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Philadelphia District Attorney Larry Krasner, one of the most progressive district attorneys in the country, told "Axios on HBO" that he is "very close" to implementing a policy that would relax the penalties for drug possession laws.

Why it matters: This would be one of the first policies of its kind in the U.S. If it leads to more cities adopting similar policies addressing drug possession offenses with treatment instead of incarceration, it could fundamentally change the nation's approach to addiction and the war on drugs.

  • "Possession is different than dealing," Krasner said in an interview for an upcoming episode of "Axios on HBO." "We are talking about people who are using drugs. The vast majority of them suffering from addiction. I do not see value in convicting people like that."

How it would work: The Philadelphia policy has not been finalized, and there is no timeline for rollout yet. The plan is for it to be a diversion system, which means anyone arrested or charged for having small amounts of illicit substances would not face incarceration or having a criminal record.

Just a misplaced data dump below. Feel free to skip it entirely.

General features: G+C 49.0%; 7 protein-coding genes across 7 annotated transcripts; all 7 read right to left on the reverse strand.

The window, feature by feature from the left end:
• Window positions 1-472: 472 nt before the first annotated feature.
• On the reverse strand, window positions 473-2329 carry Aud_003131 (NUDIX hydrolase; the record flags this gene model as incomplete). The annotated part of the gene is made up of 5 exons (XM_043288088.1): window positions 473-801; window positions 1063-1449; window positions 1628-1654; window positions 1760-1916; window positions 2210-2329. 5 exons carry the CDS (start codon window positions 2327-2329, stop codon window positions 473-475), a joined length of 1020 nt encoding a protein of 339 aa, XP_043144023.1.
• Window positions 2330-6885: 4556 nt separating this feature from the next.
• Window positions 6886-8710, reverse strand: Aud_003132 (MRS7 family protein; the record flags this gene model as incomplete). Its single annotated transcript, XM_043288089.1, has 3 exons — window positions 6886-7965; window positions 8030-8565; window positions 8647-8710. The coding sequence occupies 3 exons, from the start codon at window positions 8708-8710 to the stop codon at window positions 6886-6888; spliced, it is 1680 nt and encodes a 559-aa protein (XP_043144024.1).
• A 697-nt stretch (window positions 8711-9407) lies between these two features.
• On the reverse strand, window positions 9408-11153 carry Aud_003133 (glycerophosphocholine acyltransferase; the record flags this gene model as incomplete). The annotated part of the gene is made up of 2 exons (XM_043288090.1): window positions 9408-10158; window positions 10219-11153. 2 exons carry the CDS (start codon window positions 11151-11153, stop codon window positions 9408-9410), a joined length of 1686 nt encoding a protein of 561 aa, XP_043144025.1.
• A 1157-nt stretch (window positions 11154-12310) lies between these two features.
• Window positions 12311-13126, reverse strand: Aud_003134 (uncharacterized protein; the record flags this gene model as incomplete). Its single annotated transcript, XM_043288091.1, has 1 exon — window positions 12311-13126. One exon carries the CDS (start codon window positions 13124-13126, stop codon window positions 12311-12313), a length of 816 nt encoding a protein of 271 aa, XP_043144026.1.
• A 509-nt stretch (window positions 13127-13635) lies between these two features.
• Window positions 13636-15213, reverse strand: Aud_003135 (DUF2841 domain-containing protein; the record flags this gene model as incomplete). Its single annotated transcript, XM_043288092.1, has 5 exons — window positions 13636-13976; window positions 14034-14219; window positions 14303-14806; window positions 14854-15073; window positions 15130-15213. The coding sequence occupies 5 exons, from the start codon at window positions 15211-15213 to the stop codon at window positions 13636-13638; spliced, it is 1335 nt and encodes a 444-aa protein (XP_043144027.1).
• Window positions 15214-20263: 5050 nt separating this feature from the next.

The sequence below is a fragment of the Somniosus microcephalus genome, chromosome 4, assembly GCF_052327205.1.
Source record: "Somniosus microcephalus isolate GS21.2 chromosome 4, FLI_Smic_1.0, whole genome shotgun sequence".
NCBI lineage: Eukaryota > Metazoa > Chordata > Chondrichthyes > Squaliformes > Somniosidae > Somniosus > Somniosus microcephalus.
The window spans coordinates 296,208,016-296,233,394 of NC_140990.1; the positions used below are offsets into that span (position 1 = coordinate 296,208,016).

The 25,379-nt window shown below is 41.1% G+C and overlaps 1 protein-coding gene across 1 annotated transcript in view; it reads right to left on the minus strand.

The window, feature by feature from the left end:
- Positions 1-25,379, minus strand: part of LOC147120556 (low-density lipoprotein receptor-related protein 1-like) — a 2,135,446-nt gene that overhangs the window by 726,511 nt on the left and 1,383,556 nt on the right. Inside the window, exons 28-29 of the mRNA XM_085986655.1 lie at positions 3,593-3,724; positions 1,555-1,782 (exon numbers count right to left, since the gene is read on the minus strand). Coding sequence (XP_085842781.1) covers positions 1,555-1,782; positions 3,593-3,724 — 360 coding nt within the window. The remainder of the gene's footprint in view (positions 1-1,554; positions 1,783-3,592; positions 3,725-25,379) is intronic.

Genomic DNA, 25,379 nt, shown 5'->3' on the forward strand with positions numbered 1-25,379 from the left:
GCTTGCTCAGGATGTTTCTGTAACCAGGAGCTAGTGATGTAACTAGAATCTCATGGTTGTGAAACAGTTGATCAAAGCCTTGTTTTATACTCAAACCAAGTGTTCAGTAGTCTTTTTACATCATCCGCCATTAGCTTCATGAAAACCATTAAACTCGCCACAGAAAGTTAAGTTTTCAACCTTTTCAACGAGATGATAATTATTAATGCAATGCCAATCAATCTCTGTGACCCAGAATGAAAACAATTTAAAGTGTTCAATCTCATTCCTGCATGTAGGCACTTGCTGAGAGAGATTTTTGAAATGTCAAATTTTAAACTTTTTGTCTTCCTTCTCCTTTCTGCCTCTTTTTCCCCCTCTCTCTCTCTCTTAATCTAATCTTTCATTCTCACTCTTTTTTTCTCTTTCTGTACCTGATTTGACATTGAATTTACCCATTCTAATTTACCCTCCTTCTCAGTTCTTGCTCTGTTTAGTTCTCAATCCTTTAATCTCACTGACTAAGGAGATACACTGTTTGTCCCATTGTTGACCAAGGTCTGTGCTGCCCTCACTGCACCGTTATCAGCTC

• Instead, they may have to attend a treatment program or potentially participate in community service, according to Krasner's office.
  • As district attorney, Krasner has the power to decide when to charge someone with a crime, to determine the severity of the charges and suggest prison terms.
  • His policy would not shield offenders from federal law enforcement agents, such as those from the Drug Enforcement Administration, said Widney Brown, managing director of policy at Drug Policy Alliance, which advocates for decriminalization in the U.S. And the policy could be done away with if a new district attorney is elected in a few years.

Between the lines: Krasner said the criminalization of drug possession makes it harder for people to get educational loans, buy homes and get a job. In Pennsylvania, a first time offense of possession of small amounts of heroin or cocaine can result in a year behind bars and/or thousands of dollars worth of fines.

It seems to me to make a lot more sense to treat that as a medical issue and get them into treatment to hold them accountable in ways that do not require a conviction.
— Philadelphia District Attorney Larry Krasner

The big picture: Marijuana legalization is being increasingly debated, and now — amid the opioid crisis — the conversation is starting to turn to new ways to handle all illegal drug possession.

  • States such as Oregon, California and Utah have recently reduced all drug possession crimes from felonies to misdemeanors.
  • Thirty-six U.S. jurisdictions, including Philadelphia, have adopted a drug crime diversion pilot program called LEAD. It gives law enforcement the option not to book people for low-level crimes who meet certain qualifications, but to put them in treatment programs instead — similar to the approach Krasner is considering, except optional and earlier in the criminal justice process.